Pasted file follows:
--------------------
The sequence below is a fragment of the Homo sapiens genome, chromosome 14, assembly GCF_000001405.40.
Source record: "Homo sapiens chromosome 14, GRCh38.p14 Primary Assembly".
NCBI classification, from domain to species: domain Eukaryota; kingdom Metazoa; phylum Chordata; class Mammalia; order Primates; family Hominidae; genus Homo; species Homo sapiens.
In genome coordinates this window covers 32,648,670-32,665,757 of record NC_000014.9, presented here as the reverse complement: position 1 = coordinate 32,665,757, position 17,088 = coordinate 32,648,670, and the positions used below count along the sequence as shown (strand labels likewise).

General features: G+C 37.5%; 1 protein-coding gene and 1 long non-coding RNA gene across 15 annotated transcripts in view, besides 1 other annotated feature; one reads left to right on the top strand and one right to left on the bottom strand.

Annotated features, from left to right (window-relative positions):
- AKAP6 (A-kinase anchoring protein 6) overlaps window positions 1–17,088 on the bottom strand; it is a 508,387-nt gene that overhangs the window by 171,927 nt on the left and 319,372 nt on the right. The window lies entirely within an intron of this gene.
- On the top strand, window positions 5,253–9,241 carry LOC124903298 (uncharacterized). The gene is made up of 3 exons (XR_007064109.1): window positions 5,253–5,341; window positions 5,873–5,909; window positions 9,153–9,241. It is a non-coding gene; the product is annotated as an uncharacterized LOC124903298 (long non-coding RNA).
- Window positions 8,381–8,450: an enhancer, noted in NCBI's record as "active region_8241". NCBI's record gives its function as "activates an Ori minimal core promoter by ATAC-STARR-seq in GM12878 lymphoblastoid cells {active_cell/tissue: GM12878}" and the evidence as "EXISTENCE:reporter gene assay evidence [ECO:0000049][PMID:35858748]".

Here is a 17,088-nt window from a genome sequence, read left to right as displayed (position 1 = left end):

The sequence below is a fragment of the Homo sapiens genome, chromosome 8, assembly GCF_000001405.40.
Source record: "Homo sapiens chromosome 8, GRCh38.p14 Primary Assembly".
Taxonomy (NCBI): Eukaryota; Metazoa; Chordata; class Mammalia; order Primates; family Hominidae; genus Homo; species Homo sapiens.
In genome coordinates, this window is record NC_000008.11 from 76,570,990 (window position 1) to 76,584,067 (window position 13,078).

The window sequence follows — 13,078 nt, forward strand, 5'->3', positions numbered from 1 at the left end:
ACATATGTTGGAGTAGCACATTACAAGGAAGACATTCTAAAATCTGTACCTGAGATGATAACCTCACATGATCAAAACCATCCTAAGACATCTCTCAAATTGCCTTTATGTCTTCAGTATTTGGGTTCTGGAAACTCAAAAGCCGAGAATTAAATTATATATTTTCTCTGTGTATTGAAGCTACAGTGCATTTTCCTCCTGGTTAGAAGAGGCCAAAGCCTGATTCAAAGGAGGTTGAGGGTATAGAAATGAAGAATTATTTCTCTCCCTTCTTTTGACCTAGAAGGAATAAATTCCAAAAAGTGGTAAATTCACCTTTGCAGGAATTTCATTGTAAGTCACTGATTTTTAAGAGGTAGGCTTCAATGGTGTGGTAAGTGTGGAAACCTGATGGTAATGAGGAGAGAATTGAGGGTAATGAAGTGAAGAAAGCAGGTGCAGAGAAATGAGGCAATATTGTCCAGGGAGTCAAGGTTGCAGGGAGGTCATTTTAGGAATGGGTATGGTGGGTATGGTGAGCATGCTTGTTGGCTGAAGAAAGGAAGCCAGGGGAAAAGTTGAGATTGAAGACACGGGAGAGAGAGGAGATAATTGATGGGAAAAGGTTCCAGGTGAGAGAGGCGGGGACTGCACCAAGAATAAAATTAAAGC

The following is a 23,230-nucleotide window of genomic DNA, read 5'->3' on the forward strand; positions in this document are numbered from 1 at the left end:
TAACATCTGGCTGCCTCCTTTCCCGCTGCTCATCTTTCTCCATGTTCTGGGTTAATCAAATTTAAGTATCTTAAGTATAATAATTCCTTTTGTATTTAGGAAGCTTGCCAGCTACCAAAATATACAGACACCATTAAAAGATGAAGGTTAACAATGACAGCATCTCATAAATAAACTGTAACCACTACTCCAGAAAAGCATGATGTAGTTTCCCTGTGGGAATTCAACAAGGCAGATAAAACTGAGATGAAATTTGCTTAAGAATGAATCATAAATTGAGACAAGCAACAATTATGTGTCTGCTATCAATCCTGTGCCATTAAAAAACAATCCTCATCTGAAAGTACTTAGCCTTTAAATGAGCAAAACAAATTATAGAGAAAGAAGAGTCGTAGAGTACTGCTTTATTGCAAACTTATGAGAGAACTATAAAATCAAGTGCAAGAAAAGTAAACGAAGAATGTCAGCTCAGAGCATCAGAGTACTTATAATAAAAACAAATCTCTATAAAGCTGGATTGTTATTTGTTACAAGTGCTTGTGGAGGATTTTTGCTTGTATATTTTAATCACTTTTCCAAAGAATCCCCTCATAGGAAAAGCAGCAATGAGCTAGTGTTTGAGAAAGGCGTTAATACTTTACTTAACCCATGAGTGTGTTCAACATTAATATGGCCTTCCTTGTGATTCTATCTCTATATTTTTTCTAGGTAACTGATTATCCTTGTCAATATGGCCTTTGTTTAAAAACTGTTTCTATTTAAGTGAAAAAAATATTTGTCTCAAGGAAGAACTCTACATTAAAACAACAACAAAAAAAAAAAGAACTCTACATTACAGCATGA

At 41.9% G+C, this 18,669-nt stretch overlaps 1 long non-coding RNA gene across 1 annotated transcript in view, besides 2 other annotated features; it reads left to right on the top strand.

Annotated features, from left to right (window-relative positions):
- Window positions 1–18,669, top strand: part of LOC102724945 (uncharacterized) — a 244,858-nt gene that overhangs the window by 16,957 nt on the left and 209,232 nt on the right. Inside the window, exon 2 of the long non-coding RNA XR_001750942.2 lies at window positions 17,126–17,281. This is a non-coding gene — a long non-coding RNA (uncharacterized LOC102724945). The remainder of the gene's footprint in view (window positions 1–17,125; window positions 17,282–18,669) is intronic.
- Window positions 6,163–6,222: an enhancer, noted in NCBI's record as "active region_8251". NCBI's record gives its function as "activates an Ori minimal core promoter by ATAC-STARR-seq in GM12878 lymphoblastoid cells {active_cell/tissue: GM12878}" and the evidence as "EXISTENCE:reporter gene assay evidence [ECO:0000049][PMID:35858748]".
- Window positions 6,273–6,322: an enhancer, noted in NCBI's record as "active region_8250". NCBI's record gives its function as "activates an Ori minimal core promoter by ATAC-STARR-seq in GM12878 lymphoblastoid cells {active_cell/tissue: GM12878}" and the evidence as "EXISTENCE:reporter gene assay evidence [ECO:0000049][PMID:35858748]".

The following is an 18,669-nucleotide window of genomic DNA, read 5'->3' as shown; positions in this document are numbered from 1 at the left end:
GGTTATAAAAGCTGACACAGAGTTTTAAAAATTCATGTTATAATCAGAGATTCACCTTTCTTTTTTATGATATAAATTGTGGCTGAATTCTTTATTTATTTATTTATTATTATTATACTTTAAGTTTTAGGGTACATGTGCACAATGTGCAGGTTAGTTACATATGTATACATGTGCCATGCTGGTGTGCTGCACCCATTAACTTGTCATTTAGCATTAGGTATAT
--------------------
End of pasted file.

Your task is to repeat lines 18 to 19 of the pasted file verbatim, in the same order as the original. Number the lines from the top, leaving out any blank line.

TAACATCTGGCTGCCTCCTTTCCCGCTGCTCATCTTTCTCCATGTTCTGGGTTAATCAAATTTAAGTATCTTAAGTATAATAATTCCTTTTGTATTTAGGAAGCTTGCCAGCTACCAAAATATACAGACACCATTAAAAGATGAAGGTTAACAATGACAGCATCTCATAAATAAACTGTAACCACTACTCCAGAAAAGCATGATGTAGTTTCCCTGTGGGAATTCAACAAGGCAGATAAAACTGAGATGAAATTTGCTTAAGAATGAATCATAAATTGAGACAAGCAACAATTATGTGTCTGCTATCAATCCTGTGCCATTAAAAAACAATCCTCATCTGAAAGTACTTAGCCTTTAAATGAGCAAAACAAATTATAGAGAAAGAAGAGTCGTAGAGTACTGCTTTATTGCAAACTTATGAGAGAACTATAAAATCAAGTGCAAGAAAAGTAAACGAAGAATGTCAGCTCAGAGCATCAGAGTACTTATAATAAAAACAAATCTCTATAAAGCTGGATTGTTATTTGTTACAAGTGCTTGTGGAGGATTTTTGCTTGTATATTTTAATCACTTTTCCAAAGAATCCCCTCATAGGAAAAGCAGCAATGAGCTAGTGTTTGAGAAAGGCGTTAATACTTTACTTAACCCATGAGTGTGTTCAACATTAATATGGCCTTCCTTGTGATTCTATCTCTATATTTTTTCTAGGTAACTGATTATCCTTGTCAATATGGCCTTTGTTTAAAAACTGTTTCTATTTAAGTGAAAAAAATATTTGTCTCAAGGAAGAACTCTACATTAAAACAACAACAAAAAAAAAAAGAACTCTACATTACAGCATGA

At 41.9% G+C, this 18,669-nt stretch overlaps 1 long non-coding RNA gene across 1 annotated transcript in view, besides 2 other annotated features; it reads left to right on the top strand.